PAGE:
Suggested Citation:"Plasma Deposition and Polymerization." National Research Council. 1995. Plasma Processing and Processing Science. Washington, DC: The National Academies Press. doi: 10.17226/9854.
Optical Coatings and Photonics

Plasmas have been used for some time to deposit coatings on optical elements such as lenses and filters, as well as for more mundane applications such as reflectors on automobile bumpers or highway signs. A newer use under development is the manufacture of multilayer optical fibers. Furthermore, a more glamorous and potentially more important application looming on the horizon is the fabrication of integrated circuits containing photonic elements—a necessary step in the move toward optical computing. To handle photons on a chip, a polymer such as polymethylmethacrylate (PMAA) can be spin-coated onto a patterned silicon wafer, and plasma deposition can be used to create a graded-index structure that can then be patterned and etched. This is obviously a new research direction with many problems to be overcome but with a large payoff.

Plasma Polymerization

One of the most commonly used plastics is methyl methacrylate (MMA), commonly known as Plexiglas or Lucite. In this material, the long polymer chains are arranged in a linear (not cross-linked) manner, resulting in a comparatively weak material. On the other hand, plasma polymerized methyl methacrylate (PPMMA) has a dense, highly cross-linked structure and can be used to strengthen the surfaces of plastic containers, textiles, or even metal automobile parts. This can be done by exposing the surface to an MMA or HMDSO plasma. Another advantage of the plasma polymerization process is the retention of the original monomer structure, whereas other processes tend to change it. It is not understood how the cross-linked structure is formed, what the precursors are, and what plasma parameters will optimize the process. Though there is not yet any commercial application of this process, it is clear that further research may lead to the improvement of many manufactured products.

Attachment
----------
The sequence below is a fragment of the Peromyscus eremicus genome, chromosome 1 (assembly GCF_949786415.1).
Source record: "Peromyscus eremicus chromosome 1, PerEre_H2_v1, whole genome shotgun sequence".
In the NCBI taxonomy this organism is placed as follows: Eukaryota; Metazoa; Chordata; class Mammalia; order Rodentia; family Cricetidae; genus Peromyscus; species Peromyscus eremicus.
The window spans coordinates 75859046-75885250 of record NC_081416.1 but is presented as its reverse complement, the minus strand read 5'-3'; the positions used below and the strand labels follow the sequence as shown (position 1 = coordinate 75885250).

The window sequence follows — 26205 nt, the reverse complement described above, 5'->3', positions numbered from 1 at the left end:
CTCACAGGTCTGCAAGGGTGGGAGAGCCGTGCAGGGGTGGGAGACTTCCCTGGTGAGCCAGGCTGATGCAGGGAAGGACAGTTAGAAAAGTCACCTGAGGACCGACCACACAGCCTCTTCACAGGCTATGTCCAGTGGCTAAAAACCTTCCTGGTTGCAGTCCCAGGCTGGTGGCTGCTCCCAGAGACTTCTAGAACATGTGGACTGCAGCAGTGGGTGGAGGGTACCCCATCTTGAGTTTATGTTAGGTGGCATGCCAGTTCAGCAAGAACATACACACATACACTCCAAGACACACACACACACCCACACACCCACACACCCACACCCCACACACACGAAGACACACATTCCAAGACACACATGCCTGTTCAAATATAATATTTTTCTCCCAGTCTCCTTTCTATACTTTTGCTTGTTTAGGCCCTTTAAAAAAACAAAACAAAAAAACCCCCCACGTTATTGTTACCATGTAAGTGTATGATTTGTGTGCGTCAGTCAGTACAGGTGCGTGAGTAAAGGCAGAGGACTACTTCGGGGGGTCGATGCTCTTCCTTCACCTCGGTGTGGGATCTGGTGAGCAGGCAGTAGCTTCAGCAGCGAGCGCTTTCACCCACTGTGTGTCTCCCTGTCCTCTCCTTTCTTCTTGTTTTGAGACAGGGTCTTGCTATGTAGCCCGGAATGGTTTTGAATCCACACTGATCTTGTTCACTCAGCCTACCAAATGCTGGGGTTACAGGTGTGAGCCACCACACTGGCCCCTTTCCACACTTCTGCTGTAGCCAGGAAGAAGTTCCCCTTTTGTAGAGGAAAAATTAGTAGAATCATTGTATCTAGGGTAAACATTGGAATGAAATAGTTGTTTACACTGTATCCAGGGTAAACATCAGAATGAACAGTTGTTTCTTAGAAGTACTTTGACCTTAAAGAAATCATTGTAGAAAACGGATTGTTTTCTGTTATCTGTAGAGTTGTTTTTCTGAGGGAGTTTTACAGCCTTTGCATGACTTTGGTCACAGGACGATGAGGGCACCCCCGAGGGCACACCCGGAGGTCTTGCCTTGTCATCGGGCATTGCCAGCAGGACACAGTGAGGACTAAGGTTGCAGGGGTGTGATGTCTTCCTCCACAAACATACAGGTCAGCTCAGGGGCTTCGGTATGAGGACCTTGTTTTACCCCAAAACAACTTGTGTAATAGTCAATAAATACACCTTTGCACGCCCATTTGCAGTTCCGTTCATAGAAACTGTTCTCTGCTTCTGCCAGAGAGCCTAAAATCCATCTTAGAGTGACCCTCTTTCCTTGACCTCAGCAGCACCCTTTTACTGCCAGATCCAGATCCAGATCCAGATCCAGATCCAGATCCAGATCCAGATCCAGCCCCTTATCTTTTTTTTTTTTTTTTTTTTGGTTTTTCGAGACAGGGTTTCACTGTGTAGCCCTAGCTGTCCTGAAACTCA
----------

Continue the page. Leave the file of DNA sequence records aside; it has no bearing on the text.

Deposition of new materials is a suitable use for the excellent laboratory ECR equipment in NRL's ion/plasma processing group. As mentioned above, the development of a low-permittivity dielectric for integrated circuits is a challenge—such a development would be a significant contribution to ULSI technology. Formation of III-V compounds such as GaN, using ECR as a deposition source, may well be a rich field of investigation. Materials developed here could then be incorporated into unique circuits made in the fabrication line of the Surface and Interface Sciences Branch in the Electronics Division. Production of such one-of-a-kind devices could justify the maintenance, though not the upgrading, of a fabrication facility at NRL.

The extensive diagnostics capabilities at NRL in the Chemical Vapor Processing Group and the Surface and Interface Sciences Branch laboratories could be applied to the problem of understanding the precursor radicals in the deposition and polymerization processes. Though it has great potential, plasma polymerization is not well understood, and NRL 's personnel are capable of making significant progress in this direction also.

Suggested Citation:"Plasma Deposition and Polymerization." National Research Council. 1995. Plasma Processing and Processing Science. Washington, DC: The National Academies Press. doi: 10.17226/9854.
Page 13
Suggested Citation:"Plasma Deposition and Polymerization." National Research Council. 1995. Plasma Processing and Processing Science. Washington, DC: The National Academies Press. doi: 10.17226/9854.
Page 14